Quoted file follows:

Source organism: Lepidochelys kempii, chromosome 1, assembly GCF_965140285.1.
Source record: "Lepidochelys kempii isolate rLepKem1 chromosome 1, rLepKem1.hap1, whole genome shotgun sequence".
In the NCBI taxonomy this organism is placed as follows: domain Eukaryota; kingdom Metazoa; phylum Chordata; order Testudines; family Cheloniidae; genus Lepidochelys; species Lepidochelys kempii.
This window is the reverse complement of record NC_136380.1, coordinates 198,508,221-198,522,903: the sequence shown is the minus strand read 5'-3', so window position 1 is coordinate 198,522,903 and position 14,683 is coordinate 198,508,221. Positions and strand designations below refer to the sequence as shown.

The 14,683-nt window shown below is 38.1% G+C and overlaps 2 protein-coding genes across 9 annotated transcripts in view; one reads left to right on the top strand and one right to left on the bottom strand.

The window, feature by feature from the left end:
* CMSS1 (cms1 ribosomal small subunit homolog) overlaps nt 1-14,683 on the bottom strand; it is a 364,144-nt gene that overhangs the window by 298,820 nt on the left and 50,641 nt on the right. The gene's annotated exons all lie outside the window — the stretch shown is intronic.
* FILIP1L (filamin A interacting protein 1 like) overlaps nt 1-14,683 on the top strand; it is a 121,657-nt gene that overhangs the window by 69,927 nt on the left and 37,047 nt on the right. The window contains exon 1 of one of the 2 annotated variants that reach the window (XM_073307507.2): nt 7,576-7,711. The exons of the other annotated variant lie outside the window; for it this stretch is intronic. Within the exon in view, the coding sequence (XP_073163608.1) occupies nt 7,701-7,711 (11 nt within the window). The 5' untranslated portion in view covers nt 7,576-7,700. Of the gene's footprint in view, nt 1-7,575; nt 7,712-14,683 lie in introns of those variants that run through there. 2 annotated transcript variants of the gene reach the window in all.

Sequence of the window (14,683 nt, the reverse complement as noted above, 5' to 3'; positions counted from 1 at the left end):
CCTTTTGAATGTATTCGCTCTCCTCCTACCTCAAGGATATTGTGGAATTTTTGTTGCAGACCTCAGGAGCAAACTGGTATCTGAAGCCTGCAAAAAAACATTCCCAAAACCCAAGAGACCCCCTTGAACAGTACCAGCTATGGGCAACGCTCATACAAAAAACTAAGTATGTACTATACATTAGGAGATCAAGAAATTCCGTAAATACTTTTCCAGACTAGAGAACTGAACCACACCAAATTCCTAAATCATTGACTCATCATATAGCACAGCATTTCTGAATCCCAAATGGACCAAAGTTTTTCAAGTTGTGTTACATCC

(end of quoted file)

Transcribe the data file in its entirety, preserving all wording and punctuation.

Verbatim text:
Source organism: Lepidochelys kempii, chromosome 1, assembly GCF_965140285.1.
Source record: "Lepidochelys kempii isolate rLepKem1 chromosome 1, rLepKem1.hap1, whole genome shotgun sequence".
In the NCBI taxonomy this organism is placed as follows: domain Eukaryota; kingdom Metazoa; phylum Chordata; order Testudines; family Cheloniidae; genus Lepidochelys; species Lepidochelys kempii.
This window is the reverse complement of record NC_136380.1, coordinates 198,508,221-198,522,903: the sequence shown is the minus strand read 5'-3', so window position 1 is coordinate 198,522,903 and position 14,683 is coordinate 198,508,221. Positions and strand designations below refer to the sequence as shown.

The 14,683-nt window shown below is 38.1% G+C and overlaps 2 protein-coding genes across 9 annotated transcripts in view; one reads left to right on the top strand and one right to left on the bottom strand.

The window, feature by feature from the left end:
* CMSS1 (cms1 ribosomal small subunit homolog) overlaps nt 1-14,683 on the bottom strand; it is a 364,144-nt gene that overhangs the window by 298,820 nt on the left and 50,641 nt on the right. The gene's annotated exons all lie outside the window — the stretch shown is intronic.
* FILIP1L (filamin A interacting protein 1 like) overlaps nt 1-14,683 on the top strand; it is a 121,657-nt gene that overhangs the window by 69,927 nt on the left and 37,047 nt on the right. The window contains exon 1 of one of the 2 annotated variants that reach the window (XM_073307507.2): nt 7,576-7,711. The exons of the other annotated variant lie outside the window; for it this stretch is intronic. Within the exon in view, the coding sequence (XP_073163608.1) occupies nt 7,701-7,711 (11 nt within the window). The 5' untranslated portion in view covers nt 7,576-7,700. Of the gene's footprint in view, nt 1-7,575; nt 7,712-14,683 lie in introns of those variants that run through there. 2 annotated transcript variants of the gene reach the window in all.

Sequence of the window (14,683 nt, the reverse complement as noted above, 5' to 3'; positions counted from 1 at the left end):
CCTTTTGAATGTATTCGCTCTCCTCCTACCTCAAGGATATTGTGGAATTTTTGTTGCAGACCTCAGGAGCAAACTGGTATCTGAAGCCTGCAAAAAAACATTCCCAAAACCCAAGAGACCCCCTTGAACAGTACCAGCTATGGGCAACGCTCATACAAAAAACTAAGTATGTACTATACATTAGGAGATCAAGAAATTCCGTAAATACTTTTCCAGACTAGAGAACTGAACCACACCAAATTCCTAAATCATTGACTCATCATATAGCACAGCATTTCTGAATCCCAAATGGACCAAAGTTTTTCAAGTTGTGTTACATCC